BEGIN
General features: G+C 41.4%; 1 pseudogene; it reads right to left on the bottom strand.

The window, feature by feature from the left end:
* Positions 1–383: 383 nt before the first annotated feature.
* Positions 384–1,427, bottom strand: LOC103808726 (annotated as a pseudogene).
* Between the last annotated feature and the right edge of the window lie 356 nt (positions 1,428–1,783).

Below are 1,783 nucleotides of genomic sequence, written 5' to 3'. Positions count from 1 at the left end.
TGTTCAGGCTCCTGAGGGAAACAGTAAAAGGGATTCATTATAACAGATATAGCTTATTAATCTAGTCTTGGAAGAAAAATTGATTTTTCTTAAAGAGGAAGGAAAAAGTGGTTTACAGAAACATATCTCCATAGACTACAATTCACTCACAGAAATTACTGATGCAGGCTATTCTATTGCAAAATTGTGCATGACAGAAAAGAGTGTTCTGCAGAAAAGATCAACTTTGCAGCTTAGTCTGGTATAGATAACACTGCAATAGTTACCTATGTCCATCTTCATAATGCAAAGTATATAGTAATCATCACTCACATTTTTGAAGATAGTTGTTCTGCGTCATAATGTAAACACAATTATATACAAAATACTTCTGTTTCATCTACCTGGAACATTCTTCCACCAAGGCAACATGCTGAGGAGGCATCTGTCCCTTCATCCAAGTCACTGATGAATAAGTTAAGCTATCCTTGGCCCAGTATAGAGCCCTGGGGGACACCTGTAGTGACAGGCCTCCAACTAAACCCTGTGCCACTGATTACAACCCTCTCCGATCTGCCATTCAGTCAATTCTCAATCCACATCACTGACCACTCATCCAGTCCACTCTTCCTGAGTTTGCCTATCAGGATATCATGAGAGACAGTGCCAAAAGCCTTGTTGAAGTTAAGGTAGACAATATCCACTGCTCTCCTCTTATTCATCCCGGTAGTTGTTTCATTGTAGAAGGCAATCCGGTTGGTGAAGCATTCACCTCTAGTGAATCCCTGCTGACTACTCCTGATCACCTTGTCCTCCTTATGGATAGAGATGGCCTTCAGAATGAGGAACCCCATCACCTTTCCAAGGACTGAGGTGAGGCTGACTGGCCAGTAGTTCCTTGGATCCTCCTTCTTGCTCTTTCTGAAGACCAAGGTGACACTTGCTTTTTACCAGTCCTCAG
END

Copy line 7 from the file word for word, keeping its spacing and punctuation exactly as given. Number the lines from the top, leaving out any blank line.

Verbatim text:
TGTTCAGGCTCCTGAGGGAAACAGTAAAAGGGATTCATTATAACAGATATAGCTTATTAATCTAGTCTTGGAAGAAAAATTGATTTTTCTTAAAGAGGAAGGAAAAAGTGGTTTACAGAAACATATCTCCATAGACTACAATTCACTCACAGAAATTACTGATGCAGGCTATTCTATTGCAAAATTGTGCATGACAGAAAAGAGTGTTCTGCAGAAAAGATCAACTTTGCAGCTTAGTCTGGTATAGATAACACTGCAATAGTTACCTATGTCCATCTTCATAATGCAAAGTATATAGTAATCATCACTCACATTTTTGAAGATAGTTGTTCTGCGTCATAATGTAAACACAATTATATACAAAATACTTCTGTTTCATCTACCTGGAACATTCTTCCACCAAGGCAACATGCTGAGGAGGCATCTGTCCCTTCATCCAAGTCACTGATGAATAAGTTAAGCTATCCTTGGCCCAGTATAGAGCCCTGGGGGACACCTGTAGTGACAGGCCTCCAACTAAACCCTGTGCCACTGATTACAACCCTCTCCGATCTGCCATTCAGTCAATTCTCAATCCACATCACTGACCACTCATCCAGTCCACTCTTCCTGAGTTTGCCTATCAGGATATCATGAGAGACAGTGCCAAAAGCCTTGTTGAAGTTAAGGTAGACAATATCCACTGCTCTCCTCTTATTCATCCCGGTAGTTGTTTCATTGTAGAAGGCAATCCGGTTGGTGAAGCATTCACCTCTAGTGAATCCCTGCTGACTACTCCTGATCACCTTGTCCTCCTTATGGATAGAGATGGCCTTCAGAATGAGGAACCCCATCACCTTTCCAAGGACTGAGGTGAGGCTGACTGGCCAGTAGTTCCTTGGATCCTCCTTCTTGCTCTTTCTGAAGACCAAGGTGACACTTGCTTTTTACCAGTCCTCAG